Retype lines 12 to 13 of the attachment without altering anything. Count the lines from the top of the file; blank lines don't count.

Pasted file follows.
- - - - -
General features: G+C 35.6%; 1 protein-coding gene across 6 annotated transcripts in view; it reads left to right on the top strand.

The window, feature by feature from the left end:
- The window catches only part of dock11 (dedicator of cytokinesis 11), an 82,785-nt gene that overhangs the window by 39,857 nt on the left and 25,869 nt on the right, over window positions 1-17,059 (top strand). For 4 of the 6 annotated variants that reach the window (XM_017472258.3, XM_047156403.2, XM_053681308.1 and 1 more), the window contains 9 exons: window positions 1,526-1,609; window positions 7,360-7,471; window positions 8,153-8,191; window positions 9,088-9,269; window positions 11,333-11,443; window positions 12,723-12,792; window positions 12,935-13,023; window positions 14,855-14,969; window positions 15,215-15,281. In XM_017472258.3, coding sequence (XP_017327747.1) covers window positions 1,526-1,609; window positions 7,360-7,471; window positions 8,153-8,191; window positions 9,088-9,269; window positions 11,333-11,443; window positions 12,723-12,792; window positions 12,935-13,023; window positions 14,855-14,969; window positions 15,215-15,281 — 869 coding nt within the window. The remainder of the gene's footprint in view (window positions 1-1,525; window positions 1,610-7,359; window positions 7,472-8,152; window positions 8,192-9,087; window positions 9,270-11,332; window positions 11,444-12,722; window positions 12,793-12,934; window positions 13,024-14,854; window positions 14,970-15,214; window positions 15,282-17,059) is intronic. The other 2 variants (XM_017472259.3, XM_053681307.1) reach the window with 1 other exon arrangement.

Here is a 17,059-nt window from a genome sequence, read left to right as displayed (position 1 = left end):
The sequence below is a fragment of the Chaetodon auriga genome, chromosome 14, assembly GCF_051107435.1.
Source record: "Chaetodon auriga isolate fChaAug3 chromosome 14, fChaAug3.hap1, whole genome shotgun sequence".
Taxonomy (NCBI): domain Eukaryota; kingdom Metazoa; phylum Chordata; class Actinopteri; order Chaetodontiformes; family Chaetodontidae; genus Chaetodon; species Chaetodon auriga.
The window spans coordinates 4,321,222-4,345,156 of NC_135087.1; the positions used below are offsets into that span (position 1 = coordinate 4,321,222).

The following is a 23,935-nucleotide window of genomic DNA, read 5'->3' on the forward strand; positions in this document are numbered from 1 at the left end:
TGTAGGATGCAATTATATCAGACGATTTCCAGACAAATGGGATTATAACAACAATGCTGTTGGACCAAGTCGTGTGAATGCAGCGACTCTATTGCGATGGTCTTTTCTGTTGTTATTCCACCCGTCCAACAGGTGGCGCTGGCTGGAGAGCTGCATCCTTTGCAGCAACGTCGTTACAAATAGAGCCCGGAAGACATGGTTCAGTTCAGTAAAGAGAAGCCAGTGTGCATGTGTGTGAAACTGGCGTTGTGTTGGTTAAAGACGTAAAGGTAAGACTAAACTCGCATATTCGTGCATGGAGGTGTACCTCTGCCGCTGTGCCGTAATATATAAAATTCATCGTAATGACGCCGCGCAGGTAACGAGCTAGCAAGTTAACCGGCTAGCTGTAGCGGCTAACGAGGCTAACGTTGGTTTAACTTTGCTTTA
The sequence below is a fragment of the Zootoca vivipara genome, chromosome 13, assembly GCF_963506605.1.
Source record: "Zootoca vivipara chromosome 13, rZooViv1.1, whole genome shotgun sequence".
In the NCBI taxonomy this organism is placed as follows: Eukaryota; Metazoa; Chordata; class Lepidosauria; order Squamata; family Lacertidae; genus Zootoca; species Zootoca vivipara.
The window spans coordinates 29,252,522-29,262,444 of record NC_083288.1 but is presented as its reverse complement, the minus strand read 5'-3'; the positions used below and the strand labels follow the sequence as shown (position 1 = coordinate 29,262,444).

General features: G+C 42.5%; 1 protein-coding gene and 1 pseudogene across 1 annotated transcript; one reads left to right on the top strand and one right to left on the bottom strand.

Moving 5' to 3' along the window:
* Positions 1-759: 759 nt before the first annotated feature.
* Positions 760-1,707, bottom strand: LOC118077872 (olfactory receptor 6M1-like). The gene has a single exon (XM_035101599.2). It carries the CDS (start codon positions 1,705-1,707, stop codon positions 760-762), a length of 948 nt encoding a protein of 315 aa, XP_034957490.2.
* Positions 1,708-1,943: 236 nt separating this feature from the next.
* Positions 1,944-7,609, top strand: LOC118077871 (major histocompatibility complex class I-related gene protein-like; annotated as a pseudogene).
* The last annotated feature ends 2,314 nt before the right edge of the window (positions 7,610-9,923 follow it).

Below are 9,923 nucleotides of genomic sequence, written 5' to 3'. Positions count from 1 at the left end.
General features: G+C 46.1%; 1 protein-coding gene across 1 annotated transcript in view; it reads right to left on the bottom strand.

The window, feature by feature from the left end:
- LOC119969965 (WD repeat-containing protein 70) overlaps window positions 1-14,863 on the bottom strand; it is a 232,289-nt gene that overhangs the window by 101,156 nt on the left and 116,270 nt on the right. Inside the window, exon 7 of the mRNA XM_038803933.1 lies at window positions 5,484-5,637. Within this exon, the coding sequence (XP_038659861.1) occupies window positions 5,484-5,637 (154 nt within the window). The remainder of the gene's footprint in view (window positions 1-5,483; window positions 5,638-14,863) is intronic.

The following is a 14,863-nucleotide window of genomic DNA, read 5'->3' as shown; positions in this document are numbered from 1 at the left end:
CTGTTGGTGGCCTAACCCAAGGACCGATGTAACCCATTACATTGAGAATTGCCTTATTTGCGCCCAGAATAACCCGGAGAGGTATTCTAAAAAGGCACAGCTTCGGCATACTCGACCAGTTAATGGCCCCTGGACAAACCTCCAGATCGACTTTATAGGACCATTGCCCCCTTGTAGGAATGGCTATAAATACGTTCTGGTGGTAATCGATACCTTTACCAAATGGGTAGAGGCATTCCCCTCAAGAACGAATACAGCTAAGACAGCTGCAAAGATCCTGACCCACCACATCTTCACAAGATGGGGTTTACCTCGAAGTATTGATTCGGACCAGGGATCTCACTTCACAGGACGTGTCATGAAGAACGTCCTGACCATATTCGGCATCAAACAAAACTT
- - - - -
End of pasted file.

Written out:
Source record: "Zootoca vivipara chromosome 13, rZooViv1.1, whole genome shotgun sequence".
In the NCBI taxonomy this organism is placed as follows: Eukaryota; Metazoa; Chordata; class Lepidosauria; order Squamata; family Lacertidae; genus Zootoca; species Zootoca vivipara.